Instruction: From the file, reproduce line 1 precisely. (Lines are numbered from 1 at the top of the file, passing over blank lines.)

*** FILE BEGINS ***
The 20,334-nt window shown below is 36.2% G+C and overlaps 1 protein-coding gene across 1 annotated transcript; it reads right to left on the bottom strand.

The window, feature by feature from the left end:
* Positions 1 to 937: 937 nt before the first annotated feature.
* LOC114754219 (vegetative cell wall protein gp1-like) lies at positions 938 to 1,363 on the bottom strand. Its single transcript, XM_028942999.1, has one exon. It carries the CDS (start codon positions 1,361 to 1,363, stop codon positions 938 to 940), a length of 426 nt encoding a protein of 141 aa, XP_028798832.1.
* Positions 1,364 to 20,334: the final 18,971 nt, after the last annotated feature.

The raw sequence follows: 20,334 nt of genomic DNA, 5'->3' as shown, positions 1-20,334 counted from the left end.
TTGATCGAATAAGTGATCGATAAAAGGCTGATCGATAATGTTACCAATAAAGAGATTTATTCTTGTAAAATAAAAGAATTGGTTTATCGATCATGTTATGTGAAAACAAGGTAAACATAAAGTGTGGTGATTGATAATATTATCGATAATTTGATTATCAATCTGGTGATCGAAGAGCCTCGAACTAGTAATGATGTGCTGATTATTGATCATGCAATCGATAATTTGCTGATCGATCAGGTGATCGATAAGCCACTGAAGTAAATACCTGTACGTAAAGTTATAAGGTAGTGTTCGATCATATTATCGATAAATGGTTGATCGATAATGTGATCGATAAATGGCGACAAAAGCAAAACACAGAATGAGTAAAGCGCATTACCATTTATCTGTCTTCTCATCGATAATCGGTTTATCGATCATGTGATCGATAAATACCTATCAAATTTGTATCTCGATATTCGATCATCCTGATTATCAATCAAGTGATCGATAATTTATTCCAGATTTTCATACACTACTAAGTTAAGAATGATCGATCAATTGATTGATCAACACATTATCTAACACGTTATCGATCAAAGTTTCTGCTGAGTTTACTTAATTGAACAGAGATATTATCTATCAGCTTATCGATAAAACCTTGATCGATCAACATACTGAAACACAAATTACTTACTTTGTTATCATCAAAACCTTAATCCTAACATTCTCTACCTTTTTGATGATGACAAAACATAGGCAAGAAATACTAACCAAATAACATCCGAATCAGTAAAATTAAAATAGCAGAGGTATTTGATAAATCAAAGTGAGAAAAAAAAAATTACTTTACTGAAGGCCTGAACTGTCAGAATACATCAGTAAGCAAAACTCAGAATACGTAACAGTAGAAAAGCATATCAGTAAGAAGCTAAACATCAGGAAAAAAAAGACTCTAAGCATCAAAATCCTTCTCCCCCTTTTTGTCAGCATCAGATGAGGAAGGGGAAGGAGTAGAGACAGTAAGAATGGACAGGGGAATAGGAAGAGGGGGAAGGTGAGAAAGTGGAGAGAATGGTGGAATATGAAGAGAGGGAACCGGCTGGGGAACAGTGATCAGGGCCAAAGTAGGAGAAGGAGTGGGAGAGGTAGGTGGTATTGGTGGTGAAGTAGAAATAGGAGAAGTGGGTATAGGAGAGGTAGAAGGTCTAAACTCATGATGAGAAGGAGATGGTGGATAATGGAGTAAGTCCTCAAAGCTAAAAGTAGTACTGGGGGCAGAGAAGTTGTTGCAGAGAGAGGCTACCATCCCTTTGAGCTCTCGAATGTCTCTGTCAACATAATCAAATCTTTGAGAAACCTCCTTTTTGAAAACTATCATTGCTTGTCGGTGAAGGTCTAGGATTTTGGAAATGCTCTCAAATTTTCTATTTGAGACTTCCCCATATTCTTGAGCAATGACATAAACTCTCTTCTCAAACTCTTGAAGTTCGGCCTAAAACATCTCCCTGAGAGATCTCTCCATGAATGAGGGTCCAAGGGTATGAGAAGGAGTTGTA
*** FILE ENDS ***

The 20,334-nt window shown below is 36.2% G+C and overlaps 1 protein-coding gene across 1 annotated transcript; it reads right to left on the bottom strand.